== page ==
Adam Gopnik at The New Yorker:
Porter is so famous for his gifts as a lyricist that it might seem mischievous to the point of perversity to suggest that his real greatness resides in his skills as a composer. Yet how many other popular composers have had more hits with instrumental, unsung versions of their work? Artie Shaw’s version of “Begin the Beguine” is the best known, but the Dave Brubeck Quartet’s album of Porter songs, from the mid-sixties, with Paul Desmond’s peerless sax, is just as good. Though rarely overtly jazz in the Arlen-Gershwin manner, his melodies have so much mysterious inner propulsion that, asked to swing, they practically swing themselves.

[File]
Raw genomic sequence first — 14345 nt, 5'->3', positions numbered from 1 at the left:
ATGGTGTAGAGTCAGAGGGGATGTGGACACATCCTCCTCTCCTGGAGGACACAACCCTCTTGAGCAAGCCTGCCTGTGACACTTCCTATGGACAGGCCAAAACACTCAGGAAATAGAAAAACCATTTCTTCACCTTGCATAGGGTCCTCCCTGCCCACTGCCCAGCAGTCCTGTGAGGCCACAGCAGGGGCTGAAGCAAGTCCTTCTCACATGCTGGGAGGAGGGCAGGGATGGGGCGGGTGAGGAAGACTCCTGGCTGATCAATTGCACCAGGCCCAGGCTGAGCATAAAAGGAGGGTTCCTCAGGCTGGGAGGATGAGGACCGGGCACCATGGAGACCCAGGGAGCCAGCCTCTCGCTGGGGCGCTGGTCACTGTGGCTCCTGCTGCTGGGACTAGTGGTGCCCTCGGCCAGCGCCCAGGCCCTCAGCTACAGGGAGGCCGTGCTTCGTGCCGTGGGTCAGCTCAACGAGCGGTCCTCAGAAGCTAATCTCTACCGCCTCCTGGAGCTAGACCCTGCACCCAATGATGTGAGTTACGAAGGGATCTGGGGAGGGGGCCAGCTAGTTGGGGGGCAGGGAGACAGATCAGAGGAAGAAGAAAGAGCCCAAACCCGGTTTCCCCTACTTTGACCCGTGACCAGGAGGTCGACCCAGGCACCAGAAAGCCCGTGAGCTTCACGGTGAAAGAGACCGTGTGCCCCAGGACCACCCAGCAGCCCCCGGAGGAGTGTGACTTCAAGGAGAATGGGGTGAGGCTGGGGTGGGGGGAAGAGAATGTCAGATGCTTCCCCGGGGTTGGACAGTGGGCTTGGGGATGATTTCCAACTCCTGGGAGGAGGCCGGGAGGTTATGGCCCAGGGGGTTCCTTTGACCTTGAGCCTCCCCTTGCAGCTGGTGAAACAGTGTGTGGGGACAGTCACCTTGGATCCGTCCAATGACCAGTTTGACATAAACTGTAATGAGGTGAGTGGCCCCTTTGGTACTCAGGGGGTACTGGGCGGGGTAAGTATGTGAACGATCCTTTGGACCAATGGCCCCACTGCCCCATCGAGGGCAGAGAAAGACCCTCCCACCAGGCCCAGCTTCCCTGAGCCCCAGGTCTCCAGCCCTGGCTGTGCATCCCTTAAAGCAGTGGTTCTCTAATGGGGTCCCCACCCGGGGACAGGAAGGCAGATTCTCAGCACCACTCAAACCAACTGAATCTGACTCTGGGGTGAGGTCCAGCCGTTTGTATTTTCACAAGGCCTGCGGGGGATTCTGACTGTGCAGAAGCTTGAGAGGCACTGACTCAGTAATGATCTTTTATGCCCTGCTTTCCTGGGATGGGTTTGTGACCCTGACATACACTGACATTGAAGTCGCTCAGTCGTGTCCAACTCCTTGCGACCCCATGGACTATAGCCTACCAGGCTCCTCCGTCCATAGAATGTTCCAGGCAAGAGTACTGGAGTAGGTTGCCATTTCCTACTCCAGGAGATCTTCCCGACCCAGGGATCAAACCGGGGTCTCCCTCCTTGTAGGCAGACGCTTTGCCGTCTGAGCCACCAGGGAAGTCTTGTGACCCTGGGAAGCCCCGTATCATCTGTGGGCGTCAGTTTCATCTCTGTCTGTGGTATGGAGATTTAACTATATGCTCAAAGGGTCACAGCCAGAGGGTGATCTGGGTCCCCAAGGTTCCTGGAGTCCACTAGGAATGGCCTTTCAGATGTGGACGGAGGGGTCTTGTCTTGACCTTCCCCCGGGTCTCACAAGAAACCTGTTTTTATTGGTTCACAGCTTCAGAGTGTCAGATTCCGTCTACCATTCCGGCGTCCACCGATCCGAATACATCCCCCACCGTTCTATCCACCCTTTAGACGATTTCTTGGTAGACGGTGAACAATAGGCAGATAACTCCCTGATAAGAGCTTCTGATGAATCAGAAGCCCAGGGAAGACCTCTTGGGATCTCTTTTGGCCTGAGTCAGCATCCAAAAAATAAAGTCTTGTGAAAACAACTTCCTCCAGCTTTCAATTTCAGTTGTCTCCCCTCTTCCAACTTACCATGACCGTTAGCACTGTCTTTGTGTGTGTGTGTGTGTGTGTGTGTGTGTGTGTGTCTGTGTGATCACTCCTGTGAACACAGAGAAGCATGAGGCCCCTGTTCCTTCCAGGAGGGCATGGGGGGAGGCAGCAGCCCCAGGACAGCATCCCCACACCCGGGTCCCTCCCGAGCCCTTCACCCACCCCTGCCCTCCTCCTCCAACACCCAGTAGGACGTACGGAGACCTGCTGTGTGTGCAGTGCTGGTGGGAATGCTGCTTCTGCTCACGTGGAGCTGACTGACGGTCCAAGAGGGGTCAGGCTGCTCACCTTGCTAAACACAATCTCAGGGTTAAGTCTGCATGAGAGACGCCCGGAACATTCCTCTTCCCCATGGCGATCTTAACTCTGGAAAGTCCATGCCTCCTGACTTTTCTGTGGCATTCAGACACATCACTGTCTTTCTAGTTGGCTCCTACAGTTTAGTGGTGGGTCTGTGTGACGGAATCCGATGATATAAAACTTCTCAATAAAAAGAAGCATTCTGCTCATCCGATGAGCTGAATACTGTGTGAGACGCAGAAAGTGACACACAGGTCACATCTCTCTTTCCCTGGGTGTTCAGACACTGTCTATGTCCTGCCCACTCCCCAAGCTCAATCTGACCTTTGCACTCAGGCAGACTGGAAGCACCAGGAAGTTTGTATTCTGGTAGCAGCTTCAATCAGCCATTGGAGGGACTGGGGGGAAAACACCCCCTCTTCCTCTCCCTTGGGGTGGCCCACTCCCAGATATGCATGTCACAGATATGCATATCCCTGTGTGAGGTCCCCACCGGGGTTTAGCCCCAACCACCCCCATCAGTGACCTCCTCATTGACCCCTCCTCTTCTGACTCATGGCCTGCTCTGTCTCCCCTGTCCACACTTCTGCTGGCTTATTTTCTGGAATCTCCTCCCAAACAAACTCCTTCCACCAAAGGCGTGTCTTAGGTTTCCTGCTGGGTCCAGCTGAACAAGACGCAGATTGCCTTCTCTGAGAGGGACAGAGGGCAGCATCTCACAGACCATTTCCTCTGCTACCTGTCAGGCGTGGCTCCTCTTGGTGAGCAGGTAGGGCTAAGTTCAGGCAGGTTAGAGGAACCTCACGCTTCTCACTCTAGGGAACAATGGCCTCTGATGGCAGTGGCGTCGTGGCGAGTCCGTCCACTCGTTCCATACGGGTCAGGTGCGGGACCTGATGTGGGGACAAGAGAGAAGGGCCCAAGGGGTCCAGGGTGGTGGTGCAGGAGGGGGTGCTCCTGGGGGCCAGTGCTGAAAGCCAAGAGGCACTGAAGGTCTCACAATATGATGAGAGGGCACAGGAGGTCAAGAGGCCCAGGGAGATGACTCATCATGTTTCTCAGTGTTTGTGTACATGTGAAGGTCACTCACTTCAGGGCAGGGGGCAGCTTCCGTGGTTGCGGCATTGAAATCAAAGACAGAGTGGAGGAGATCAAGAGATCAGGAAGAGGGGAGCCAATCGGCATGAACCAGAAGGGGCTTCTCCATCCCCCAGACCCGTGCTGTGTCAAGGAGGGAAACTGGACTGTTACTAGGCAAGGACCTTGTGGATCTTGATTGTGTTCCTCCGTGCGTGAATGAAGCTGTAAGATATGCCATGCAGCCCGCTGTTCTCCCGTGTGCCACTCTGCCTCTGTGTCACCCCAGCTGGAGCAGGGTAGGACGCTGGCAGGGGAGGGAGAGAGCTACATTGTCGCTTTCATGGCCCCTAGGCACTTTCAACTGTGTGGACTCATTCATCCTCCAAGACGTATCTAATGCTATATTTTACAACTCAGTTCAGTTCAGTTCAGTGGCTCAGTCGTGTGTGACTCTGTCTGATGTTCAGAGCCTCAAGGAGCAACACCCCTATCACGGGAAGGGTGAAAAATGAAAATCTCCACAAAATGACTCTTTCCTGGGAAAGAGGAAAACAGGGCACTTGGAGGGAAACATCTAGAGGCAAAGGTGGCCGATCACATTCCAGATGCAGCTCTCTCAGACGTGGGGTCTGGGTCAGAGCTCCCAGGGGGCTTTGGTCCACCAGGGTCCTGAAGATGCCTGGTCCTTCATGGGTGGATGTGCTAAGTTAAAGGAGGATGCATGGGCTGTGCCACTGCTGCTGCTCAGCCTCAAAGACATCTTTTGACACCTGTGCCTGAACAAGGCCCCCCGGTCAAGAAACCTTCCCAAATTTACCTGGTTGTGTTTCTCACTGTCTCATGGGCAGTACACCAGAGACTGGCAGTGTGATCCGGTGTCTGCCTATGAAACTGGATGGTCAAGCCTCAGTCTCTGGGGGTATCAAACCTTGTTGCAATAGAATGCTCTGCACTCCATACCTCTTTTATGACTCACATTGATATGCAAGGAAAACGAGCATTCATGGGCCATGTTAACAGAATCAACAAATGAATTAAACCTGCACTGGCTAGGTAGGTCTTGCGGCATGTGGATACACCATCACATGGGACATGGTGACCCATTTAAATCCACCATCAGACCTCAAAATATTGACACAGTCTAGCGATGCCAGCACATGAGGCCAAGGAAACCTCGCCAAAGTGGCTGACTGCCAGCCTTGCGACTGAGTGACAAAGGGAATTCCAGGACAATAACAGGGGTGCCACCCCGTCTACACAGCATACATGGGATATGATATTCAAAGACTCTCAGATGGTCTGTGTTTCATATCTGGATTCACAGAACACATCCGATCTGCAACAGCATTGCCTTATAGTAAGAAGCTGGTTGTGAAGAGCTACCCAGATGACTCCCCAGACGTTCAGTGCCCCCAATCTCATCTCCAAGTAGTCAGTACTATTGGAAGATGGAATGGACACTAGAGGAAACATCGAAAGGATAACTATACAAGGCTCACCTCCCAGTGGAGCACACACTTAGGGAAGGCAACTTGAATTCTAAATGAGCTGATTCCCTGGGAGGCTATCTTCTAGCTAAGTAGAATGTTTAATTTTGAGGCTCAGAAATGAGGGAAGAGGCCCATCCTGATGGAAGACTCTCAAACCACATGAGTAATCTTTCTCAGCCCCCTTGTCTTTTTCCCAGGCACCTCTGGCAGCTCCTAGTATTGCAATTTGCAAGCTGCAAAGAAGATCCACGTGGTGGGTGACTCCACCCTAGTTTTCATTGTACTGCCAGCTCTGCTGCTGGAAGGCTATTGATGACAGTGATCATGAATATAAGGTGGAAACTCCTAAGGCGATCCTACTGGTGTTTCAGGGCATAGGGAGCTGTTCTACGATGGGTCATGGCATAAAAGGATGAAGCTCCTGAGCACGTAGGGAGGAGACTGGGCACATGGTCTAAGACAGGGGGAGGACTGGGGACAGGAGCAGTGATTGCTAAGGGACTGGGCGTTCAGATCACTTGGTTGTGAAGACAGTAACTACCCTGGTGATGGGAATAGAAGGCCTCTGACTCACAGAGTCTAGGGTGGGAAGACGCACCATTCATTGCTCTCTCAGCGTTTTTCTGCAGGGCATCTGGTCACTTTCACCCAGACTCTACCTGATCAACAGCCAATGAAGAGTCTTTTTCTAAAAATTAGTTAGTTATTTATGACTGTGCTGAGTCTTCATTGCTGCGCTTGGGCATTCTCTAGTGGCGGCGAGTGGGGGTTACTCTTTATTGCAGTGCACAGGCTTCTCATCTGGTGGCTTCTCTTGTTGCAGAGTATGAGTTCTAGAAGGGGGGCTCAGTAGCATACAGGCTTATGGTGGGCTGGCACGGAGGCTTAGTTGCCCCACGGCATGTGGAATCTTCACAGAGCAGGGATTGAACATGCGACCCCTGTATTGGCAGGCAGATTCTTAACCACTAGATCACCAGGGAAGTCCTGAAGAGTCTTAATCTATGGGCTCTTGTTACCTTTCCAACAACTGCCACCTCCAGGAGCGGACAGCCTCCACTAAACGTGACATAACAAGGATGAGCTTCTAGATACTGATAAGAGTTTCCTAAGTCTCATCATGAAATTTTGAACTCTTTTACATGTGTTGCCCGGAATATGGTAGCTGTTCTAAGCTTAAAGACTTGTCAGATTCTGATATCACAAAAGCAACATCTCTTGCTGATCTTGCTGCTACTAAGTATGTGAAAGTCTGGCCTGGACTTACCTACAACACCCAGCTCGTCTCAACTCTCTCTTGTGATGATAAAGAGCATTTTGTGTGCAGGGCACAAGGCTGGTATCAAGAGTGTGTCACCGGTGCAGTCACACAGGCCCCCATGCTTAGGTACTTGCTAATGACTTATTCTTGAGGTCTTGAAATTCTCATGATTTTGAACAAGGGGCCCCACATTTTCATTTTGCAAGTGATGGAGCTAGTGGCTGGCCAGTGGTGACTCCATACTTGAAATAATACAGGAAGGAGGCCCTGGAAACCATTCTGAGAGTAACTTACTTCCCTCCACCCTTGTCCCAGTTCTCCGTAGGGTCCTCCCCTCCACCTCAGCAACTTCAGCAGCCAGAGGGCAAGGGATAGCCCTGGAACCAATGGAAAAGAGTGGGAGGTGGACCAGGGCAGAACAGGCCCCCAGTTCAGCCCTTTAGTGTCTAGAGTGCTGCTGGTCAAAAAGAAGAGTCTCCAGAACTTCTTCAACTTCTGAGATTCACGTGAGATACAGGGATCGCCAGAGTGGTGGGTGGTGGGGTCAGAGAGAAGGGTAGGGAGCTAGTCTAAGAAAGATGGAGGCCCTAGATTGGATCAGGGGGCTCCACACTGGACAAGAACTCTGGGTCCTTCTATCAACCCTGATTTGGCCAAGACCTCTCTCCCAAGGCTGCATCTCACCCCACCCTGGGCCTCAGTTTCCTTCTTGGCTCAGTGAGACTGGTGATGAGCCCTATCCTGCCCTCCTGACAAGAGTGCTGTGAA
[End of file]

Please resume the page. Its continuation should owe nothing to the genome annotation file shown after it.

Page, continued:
For all Porter’s aristocratic mien, his tastes were rather plain, as those of the American upper classes usually are—high taste is typically simple taste, as anyone who has eaten at a Wasp club knows.